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Nice guys do finish first, and it starts in kindergarten

    Well, what do you know? According to recent research from the American Journal of Public Health, kids who are nice, well-behaved and polite go on to succeed at a higher rate than their surly little punk counterparts.
    All those stereotypes of ruthless, cold-hearted schemers rising to the top are not that accurate – at least if you look at personality traits of kids who go on to be successful.
    According to an article on the study published in USA Today July 17, kids judged to have good “social competence” go on to achieve healthy, economically viable lifestyles ahead of those  who have problems getting along with other students and teachers.
    The study, which followed 750 kids for 20 years, (until they were 25 years old) found that how the children behaved in the youngest school grades gave one of the best predictors of how they would turn out down the road.
    The social skills that translated in success: cooperation, resolving conflicts, listening to others points of view and the ability to give suggestions without being bossy, according to the USA Today article.   
    These skills, which needless to say many adults still lack, were thought to be just as important as academic grades as an indicator of who would go on to a good job and who would end up behind bars.
    The study found that kids who had the basic social skills were more likely to have graduated from college and be holding full time jobs during the study period.
    Kids that had been judged to have weak social skills were more likely to have substance abuse problems, require public assistance, and to have been arrested and unemployed.
    Parents who have some ill-tempered badger of a child at home can take heart that the researchers found these social skills, just like  math, can be improved at any point to increase the chances with later success.
    There is a certain amount of justice in this study’s findings. The kids that win the behavior award also stand a better chance of winning in life over the bully.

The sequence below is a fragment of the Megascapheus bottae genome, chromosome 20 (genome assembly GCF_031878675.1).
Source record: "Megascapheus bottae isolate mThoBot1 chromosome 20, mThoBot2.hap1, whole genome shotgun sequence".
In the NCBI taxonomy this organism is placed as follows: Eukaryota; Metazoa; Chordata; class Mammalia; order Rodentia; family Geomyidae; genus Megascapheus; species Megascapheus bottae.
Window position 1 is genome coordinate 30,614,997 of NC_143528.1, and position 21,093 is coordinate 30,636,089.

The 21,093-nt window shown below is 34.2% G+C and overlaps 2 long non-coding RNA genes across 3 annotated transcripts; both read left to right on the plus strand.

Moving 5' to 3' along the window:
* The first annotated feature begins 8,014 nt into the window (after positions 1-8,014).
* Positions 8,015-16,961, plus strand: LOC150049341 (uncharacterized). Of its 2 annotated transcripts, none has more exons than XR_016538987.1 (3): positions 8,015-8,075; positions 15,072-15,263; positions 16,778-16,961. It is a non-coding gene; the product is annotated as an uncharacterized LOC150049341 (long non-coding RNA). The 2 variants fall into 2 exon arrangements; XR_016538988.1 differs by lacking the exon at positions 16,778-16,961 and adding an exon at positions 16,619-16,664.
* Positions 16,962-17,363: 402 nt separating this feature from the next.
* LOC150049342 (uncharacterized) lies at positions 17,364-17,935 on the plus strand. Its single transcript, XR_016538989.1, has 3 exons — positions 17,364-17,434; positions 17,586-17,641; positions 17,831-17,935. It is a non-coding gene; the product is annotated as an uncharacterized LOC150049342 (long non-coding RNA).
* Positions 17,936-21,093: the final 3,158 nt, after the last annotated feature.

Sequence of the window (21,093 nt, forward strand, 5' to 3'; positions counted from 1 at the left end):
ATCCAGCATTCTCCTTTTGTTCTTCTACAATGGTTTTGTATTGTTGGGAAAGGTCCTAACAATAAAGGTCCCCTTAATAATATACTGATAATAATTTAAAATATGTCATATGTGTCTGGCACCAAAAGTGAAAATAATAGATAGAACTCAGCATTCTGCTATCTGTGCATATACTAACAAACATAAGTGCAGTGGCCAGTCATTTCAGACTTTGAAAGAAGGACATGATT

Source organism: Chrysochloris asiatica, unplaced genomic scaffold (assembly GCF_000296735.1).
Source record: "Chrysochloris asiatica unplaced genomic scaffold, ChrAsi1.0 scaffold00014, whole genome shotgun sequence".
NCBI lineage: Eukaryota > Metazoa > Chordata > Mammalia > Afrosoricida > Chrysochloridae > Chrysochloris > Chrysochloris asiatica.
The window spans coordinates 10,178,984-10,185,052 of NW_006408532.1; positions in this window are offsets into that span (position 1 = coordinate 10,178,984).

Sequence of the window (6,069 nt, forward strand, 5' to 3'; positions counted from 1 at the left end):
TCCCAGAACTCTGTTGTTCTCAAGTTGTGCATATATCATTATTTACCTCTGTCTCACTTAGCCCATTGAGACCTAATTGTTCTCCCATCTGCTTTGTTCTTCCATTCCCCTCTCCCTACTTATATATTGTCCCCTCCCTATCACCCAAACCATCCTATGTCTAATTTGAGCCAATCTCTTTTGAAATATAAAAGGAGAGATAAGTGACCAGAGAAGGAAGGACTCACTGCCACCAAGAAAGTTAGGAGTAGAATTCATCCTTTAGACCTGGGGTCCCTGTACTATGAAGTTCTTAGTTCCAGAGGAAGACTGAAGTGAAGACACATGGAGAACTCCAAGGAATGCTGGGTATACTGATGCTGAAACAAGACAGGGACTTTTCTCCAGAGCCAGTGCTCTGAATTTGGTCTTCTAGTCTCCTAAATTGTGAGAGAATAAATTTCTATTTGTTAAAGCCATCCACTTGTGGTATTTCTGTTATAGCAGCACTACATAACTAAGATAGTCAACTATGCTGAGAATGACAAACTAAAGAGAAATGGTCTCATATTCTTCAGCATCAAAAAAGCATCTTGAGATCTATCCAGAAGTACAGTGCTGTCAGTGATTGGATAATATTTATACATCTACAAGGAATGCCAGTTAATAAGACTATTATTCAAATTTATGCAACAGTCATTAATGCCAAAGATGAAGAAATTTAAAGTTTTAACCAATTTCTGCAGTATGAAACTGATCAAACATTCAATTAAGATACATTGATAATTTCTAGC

The study’s findings clearly buck the old saying of nice guys finish last. Maybe, its not really that surprising that overall it’s students who know how to get along with others and have basic manners and discipline that come out on top eventually. Who wants to hire, promote or deal with some pushy jerk?
    If the grown-up bully happens to own a company then they can play the role of Bad Boss but there aren’t any movies about bad entry-level employees getting promoted – except the occasional comedy.
    As the school year rolls out, parents should take note of this study. These discipline, respect, and courtesy traits are clearly areas that need to be handled at home before your kids get to school.
    And this ought to be some inspiration to address discipline problems: You really do need to take your parenting seriously not just to get the school off your back, but to help your kid end up employed at a decent job.
    While some parents  ignore their children’s shortcomings, this study makes clear that sooner or later the child will face the consequences of all the things a thoughtless parent lets slip by.
    Better to be reined in by a mother or father as a youngster than have the courts or a boss do the reprimanding down the road.
    So as school bell rings for this academic year, do your child, his teacher, class, school and society a favor, instill respect and discipline when you parent. Good behavior pays off in the classroom and according to this study, down the road in life.

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